Monthly Archives: March 2014

Patrick Jenkins is joined by Martin Arnold for the fallout from US stress tests, where CitiGroup failed qualitative elements of the tests, putting CEO Michael Corbat under increased pressure. Six foreign-owned US banks also failed some elements, including Santander, HSBC and RBS. Sam Fleming has news of the Financial Conduct Authority, which has come in for criticism after comments about life insurers saw shares for some firms fall 20 per cent before a hasty clarification settled the markets. Simon Gleeson, a partner at Clifford Chance, joins on the line to add his thoughts on an increasingly hands-on FCA. Finally, Sam and Martin weigh in on personnel movements at UK state-owned banks, with Lloyds chairman Sir Win Bischoff stepping down and Ewen Stevenson taking over as finance chief at RBS

 

Patrick Jenkins is joined by Martin Arnold for the fallout from US stress tests, where CitiGroup failed qualitative elements of the tests, putting CEO Michael Corbat under increased pressure. Six foreign-owned US banks also failed some elements, including Santander, HSBC and RBS. Sam Fleming has news of the Financial Conduct Authority, which has come in for criticism after comments about life insurers saw shares for some firms fall 20 per cent before a hasty clarification settled the markets. Simon Gleeson, a partner at Clifford Chance, joins on the line to add his thoughts on an increasingly hands-on FCA. Finally, Sam and Martin weigh in on personnel movements at UK state-owned banks, with Lloyds chairman Sir Win Bischoff stepping down and Ewen Stevenson taking over as finance chief at RBS

 

The disease of overwork is partly in our minds and it has a bearing on how stressed we feel

 

Driven by ubiquitous video technology, a new wave of films – such as the award-winning ‘Gaza: Chronicles of a Conflict’ – favours rawness and immediacy over explanation and context

 

Jonathan Eley discusses the changes to pensions announced in the Budget with Tom McPhail, head of pensions research at Hargreaves Lansdown, and James Lloyd, a director at the Strategic Society Centre

 

Gideon Rachman is joined by Daniel Dombey, Turkey correspondent, and Leyla Boulton, head of special reports and former Turkey correspondent, to discuss Prime Minister Erdogan’s ban on Twitter and what the year ahead holds for the country and its divisive leader. The Twitter ban adds to a growing cloud of controversy, with allegations of corruption and a blackmail ring also engulfing Turkey’s political system, but Erdogan has retained much of his support from coservative groups and is still polling broadly above 40 per cent as this weekend’s local elections approach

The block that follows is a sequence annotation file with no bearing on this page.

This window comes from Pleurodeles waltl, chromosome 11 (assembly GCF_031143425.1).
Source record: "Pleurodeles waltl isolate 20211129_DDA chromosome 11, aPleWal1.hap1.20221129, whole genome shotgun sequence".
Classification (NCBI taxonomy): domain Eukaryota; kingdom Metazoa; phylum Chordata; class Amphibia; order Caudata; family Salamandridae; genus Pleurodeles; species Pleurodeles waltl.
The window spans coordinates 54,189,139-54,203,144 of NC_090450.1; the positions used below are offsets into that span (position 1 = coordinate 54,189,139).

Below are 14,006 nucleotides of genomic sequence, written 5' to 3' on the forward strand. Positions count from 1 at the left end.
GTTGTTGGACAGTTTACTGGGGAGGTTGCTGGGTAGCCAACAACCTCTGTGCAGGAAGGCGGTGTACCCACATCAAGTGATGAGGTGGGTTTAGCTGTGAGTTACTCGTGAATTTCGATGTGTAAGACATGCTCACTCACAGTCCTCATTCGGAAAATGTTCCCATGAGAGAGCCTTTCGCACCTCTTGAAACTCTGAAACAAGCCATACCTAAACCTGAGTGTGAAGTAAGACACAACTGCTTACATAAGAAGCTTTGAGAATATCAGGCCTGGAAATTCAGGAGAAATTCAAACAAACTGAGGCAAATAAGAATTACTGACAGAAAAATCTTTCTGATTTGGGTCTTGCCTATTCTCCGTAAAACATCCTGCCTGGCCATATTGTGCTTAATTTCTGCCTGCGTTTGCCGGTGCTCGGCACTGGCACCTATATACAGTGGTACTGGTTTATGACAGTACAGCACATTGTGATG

Luke Johnson is wrong. Flattery is crucial to survival in the corporate world and beyond

 

Patrick Jenkins is joined by Anne-Sylvaine Chassany, private equity correspondent, for a look at how debt investors are abandoning normal creditor protections and snapping up riskier “cov-lite” loans at a faster rate and in greater proportions than at the peak of the credit bubble. Martin Arnold reports back from his interview with Jean-Laurent Bonnafé, chief executive of BNP Paribas, who sees investment banking going through a deep transition period as a result of regulation, capital requirements and a shit to electronic exchanges. Daniel Schäfer has the latest on rumblings in Russia, where Austrian banks find themselves particularly exposed, and Sharlene Goff has news of the Co-op Bank, which needs to raise another £400m just three months after its rescue

 

This week’s Budget was nothing short of revolutionary. Jonathan Eley and guests discuss the implications of the Chancellor’s reforms for ISA savers, pension holders, and investors in tax avoidance schemes

 

What are the political and personal finance consequences of the George Osborne’s UK Budget announcement? Jonathan Eley, FT personal finance editor, and Robert Shrimsley, editor of FT.com, join Matthew Vincent for the reaction to the Budget.